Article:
Over a century ago, drugs were banned for the first time. During this last century of the war on drugs, experts and politicians have told us a story about drug addiction. This story is so deeply rooted in our minds that we now take it for granted. It seems obvious, irrefutably true.
But the American Society of Chemistry broke into this scenario by turning the tables and stating that addiction to drugs, alcohol or any other destructive habit is not the result of any “personal defect”, but the natural consequence of brain chemistry. .
Several experiments have shown on several occasions that addiction is actually caused by the need for dopamine, the chemical agent responsible for a person’s levels of happiness (Newcombe, 2016).
Drugs are processed by an area of the brain called the ventral tegmental area, commonly known as the reward system. Right here the brain processes everything that makes us feel good. This is also where dopamine, the neurotransmitter responsible for the sensation of pleasure, is secreted, according to The Washington Post .
A cocaine addict, for example, starts consuming cocaine because he hasn’t developed a reward bond with anything else. Consequently, the opposite of addiction isn’t sobriety, it’s human connection.
To combat drug addiction, we need to understand why we behave the way we do
Narcotic substances do not make us feel good by their very nature, but thanks to the signals our brain and the rest of the body receive about the need to pay attention to the action we are taking (taking drugs or hugging a family member) and to associate it with the positive feelings that come with it. Some drugs can raise dopamine levels up to ten times normal levels.
In this way, the brain adjusts to dopamine overload by reducing the number of dopamine receptors; which means that those who are addicted may come to need an increasing number of stimuli to maintain the same levels as the first time they took the substance.
British writer Johann Hari has collected a number of evidence that people who live in a happy environment, meaning that it allows the brain to release sufficient dopamine levels, are not so likely to develop addiction to drugs (Swanson, 2015).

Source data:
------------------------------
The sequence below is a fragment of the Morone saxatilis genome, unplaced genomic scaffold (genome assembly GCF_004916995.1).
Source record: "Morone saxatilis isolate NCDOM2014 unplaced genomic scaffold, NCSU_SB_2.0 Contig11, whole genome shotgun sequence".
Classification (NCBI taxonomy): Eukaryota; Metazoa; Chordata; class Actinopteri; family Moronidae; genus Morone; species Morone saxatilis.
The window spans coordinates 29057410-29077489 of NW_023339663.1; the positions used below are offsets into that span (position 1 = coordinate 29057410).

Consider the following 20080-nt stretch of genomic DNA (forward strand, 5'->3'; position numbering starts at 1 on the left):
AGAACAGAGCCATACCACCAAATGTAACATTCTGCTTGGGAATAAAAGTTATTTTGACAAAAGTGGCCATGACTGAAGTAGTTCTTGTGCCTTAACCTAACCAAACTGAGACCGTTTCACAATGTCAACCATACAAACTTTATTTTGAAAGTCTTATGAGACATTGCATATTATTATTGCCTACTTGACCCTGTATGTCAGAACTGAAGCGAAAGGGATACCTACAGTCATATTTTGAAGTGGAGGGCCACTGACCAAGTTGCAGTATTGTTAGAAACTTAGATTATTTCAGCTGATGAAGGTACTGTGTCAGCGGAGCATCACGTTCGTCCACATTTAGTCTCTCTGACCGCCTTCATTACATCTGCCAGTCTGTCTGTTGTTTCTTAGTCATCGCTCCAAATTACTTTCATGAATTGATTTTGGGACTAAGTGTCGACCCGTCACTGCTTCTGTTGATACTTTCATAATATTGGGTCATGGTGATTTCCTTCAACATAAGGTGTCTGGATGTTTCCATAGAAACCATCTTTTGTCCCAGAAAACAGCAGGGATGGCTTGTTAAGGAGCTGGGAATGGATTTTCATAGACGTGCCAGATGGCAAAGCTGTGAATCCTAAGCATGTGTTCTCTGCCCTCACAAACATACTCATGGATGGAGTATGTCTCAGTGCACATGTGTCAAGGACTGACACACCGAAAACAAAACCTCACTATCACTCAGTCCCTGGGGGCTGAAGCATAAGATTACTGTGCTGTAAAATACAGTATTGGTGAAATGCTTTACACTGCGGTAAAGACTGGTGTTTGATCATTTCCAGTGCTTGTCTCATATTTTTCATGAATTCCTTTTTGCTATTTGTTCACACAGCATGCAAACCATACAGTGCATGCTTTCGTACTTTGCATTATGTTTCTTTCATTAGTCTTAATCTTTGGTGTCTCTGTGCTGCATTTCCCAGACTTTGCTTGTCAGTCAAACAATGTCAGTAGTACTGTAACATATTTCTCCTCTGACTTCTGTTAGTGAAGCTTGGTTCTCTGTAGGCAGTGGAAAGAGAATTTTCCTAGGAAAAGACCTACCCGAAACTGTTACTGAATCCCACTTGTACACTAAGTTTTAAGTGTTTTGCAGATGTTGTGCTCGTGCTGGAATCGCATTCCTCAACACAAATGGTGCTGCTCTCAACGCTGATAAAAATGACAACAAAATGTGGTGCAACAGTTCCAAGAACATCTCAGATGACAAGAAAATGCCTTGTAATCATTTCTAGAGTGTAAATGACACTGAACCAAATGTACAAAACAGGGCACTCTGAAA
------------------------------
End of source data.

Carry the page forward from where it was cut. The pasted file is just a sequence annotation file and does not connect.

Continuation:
The opposite of addiction is not sobriety, but human contact
Hari quotes Bruce Alexander, professor of psychology at Simon Fraser University in Vancouver, who argues that “addiction is a form of adaptation to the surrounding environment and can be compared to a cage” (Alexander, 2010).
In one of his experiments he discovered a rather curious fact: laboratory guinea pigs who lived in isolation and who had water and a mix of water and morphine available more often opted for the second drink, sometimes to the point of death. He wondered, then, what would happen if we tried to do differently?
It was then that he started building a Rat Park. It was an amusement park where the mice had colored balls, great food, wheels to run and lots of friends. Everything a mouse could want.
In the park, all the mice tried to drink from both dispensers, unaware of what they contained. The mice that led a satisfying lifestyle, however, did not appreciate the water with the drug. In general, they avoided drinking it and consumed less than a quarter of the drugs taken by the isolated mice. None of them died. As a result, while lonely, unhappy mice developed addictions, the same cannot be said for those who lived in a happy environment.
Addiction in war: experiment on man
At first it was thought that this was only a peculiarity of mice, until it became known of a similar experiment, but applied to humans. We refer to the Vietnam War.
Time magazine reported that heroin use among US soldiers was “as popular as chewing gum”, and that there were clear signs of this: About 20% of US soldiers had developed in that context. a heroin addiction , according to a study published by the General Archives of Psychiatry.
According to the same study, 95% of addicted soldiers have given up drugs. Very few underwent rehabilitation. They had gone from a terrifying cage to a pleasant place, so they no longer wanted to take drugs.
Professor Alexander argues that this finding is difficult to accept both from a classic approach, according to which addiction is a moral failure due to hedonistic excesses, and from a liberal approach, according to which disease develops in a chemically inhibited brain. He argues, in fact, that addiction is a form of adaptation: it is not us, it is our cage.